Literature and the Writing Process

orwellAs I continue to look through the essays in Deep Reading, it has become more apparent that the choice of using fiction or nonfiction for the classroom is a topic that many professors remain obsessed over and still debate on a regular basis. I’ve often argued this topic with colleagues and find that many composition professors are absolutely against bringing any form of fiction into their classroom. They feel that students need to be exposed to particular formats that they can follow and apply for themselves for their assignments. How could a work of fiction assist them in their own expository writing?

Yes, they should read works of nonfiction for examples of the modes of writing (e.g., argument, definition, process analysis), organization, research, citations/references, etc. But what about students’ interests? What about being engaged creatively? Not that nonfiction is boring, but sitting with an anthology of (sometimes outdated) essays by writers who may be unfamiliar to them is not a promising recipe for enthusiastic class discussion or original essay theses.

There is much to find in many novels that will engage a student and encourage complex analysis of important topics. One of the scholars whose work was most interesting to me is Sheridan Blau of Teachers College. He makes a succinct and logical argument in favor of (some) fiction as a catalyst for writing: “[M]ost serious novels . . . are interlaced throughout with passages that are themselves not narrative, but that are important to the experience of the novel as a structure of meaning and drawn from the discourses of philosophy, theology, ethics, and the various social and natural sciences.” In other words, students can get more than entertainment when they read fiction—if they are guided properly. Why not focus more on the overall topics students would like to investigate and argue rather than obsessing over the genre from which these topics are derived?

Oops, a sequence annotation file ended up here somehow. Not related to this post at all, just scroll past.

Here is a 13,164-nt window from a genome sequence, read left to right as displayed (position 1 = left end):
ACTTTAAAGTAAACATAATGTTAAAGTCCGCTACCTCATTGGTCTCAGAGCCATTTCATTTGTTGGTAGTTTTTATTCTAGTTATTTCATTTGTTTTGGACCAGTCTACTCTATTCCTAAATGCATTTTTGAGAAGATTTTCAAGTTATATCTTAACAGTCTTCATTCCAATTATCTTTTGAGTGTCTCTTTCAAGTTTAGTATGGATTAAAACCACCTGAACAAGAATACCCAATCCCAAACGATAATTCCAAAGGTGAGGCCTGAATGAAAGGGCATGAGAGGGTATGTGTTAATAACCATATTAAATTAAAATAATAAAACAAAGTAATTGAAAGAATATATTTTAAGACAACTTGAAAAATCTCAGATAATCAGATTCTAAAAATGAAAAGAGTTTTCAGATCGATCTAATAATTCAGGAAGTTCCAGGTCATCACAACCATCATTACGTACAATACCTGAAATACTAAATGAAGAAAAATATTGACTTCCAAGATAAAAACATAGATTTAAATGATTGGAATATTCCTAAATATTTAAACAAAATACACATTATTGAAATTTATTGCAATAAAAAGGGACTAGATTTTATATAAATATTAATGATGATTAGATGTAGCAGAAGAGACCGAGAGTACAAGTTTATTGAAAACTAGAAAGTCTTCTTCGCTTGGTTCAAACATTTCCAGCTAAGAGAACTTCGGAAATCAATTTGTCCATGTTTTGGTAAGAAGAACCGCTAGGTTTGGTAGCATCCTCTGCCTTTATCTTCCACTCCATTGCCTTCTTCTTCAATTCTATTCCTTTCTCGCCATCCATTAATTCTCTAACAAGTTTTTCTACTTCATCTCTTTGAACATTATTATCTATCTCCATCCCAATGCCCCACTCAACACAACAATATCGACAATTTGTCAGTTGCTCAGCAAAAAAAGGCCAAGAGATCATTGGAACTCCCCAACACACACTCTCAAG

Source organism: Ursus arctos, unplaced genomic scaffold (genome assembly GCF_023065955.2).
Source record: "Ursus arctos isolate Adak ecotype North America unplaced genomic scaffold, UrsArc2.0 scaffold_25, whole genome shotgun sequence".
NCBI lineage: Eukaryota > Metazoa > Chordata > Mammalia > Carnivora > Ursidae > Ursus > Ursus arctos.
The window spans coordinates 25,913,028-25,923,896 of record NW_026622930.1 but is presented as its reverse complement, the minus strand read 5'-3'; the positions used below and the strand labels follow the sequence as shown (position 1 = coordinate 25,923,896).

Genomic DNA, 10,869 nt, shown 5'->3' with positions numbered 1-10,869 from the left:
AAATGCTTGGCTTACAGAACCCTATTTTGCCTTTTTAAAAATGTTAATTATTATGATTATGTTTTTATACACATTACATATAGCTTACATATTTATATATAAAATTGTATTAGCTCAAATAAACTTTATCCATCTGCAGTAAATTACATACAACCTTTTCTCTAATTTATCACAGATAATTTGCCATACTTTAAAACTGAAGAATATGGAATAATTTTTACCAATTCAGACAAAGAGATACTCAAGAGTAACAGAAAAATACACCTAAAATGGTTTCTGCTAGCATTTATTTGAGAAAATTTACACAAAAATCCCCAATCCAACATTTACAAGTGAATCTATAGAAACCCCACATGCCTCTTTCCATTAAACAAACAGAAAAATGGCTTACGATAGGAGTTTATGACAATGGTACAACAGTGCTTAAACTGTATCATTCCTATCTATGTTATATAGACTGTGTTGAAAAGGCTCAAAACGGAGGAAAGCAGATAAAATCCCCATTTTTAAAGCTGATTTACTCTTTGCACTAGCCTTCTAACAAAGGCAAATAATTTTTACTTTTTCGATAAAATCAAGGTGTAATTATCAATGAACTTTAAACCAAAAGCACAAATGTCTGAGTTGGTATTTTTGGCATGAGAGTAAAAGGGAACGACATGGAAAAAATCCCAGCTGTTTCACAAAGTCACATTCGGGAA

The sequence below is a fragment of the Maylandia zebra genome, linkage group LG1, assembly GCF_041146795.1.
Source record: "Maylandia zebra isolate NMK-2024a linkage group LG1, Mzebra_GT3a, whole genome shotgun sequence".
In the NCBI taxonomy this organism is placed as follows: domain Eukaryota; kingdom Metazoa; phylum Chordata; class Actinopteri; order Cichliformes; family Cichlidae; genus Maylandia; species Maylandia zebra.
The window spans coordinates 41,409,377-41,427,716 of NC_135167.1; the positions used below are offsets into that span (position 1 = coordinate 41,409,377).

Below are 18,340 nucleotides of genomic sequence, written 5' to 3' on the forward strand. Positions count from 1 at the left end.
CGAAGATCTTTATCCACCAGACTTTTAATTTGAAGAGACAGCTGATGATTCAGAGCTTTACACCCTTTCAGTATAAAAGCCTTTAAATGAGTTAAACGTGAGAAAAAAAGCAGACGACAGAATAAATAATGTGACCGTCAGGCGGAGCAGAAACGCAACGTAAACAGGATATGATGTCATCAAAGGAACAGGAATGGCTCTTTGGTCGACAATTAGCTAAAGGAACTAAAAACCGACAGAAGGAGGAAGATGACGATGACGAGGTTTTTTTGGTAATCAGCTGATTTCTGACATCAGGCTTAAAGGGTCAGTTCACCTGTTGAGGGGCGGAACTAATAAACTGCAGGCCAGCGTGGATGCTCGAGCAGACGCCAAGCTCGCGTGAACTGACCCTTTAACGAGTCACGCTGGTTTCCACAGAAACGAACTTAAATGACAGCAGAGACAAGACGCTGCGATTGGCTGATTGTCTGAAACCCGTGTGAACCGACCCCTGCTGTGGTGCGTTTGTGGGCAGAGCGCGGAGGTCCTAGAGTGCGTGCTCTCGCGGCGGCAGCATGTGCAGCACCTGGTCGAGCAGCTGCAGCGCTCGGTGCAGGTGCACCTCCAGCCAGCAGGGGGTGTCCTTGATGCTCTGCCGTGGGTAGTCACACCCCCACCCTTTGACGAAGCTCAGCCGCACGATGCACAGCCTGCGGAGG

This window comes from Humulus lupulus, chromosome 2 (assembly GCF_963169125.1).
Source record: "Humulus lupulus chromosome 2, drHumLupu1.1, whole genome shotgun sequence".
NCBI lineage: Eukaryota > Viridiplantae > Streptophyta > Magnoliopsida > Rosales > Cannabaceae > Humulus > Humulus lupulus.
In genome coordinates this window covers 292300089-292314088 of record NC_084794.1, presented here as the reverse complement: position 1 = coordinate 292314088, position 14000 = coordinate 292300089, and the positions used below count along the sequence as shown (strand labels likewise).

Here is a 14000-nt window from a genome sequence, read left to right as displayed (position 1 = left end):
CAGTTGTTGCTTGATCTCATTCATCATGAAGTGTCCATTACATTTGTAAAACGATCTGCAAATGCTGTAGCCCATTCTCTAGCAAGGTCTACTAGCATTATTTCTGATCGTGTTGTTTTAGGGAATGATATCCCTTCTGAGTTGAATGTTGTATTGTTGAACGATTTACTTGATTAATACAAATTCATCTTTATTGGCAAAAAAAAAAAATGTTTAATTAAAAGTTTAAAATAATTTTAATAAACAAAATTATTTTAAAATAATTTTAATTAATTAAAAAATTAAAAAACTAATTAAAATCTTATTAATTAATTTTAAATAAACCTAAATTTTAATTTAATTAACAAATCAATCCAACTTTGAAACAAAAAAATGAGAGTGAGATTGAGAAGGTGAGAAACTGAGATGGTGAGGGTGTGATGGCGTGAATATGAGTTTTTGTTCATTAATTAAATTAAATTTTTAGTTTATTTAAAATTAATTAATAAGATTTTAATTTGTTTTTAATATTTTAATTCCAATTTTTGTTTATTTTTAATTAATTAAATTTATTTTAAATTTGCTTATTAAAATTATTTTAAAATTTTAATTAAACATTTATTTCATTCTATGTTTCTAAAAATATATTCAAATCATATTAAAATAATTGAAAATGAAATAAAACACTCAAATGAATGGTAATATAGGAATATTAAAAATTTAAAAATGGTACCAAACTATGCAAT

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Always Learning, Always Improving

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The fall semester, for me, is one of the busiest of the year. I tend to have the most classes to teach, multiple writing and editing projects, and added travels on the weekends. It’s all a good dilemma of time allotment, but it does make me have to reprioritize and I must move some interests, obligations, and enjoyments to the background for a bit. As you have noticed, updating my posts has been one of the enjoyments/interests that has had to gather a bit of dust.

Still, does this mean I’ve stopped writing? No. Have I forgotten about this page and this amazing community? No. In fact, I often imagine having a moment to write to you and share thoughts and observations. It’s a bit like keeping a friend in mind even though you can’t see them often. You plan what you will say or write when you have the next chance. And this is what has been happening while I’ve been “away.”

Over the fall, I joined a Faculty Interest Group (FIG) at Raritan Valley Community College (RVCC) where I teach composition. Some of our questions: If students have weak reading comprehension skills and remain passive recipients rather than active participants in the content that they must engage with, how can we expect them to formulate their own writing with any coherence or authority? But, if we assume students have weak reading skills, we do risk denying stronger students the chance to step right in to active discussion and emulation, leading to independent writing style. So, for our winter-break we chose the text Deep Reading: Teaching Reading in the Writing Classroom edited by Patrick Sullivan, Howard Tinberg, and Sheridan Blau.

As I begin this book, I think that it would be important to share my findings with you as well as the FIG. So, over the next weeks, I’ll be posting my observations here. Please feel free to correct or question me during this process. I’d love to know your thoughts.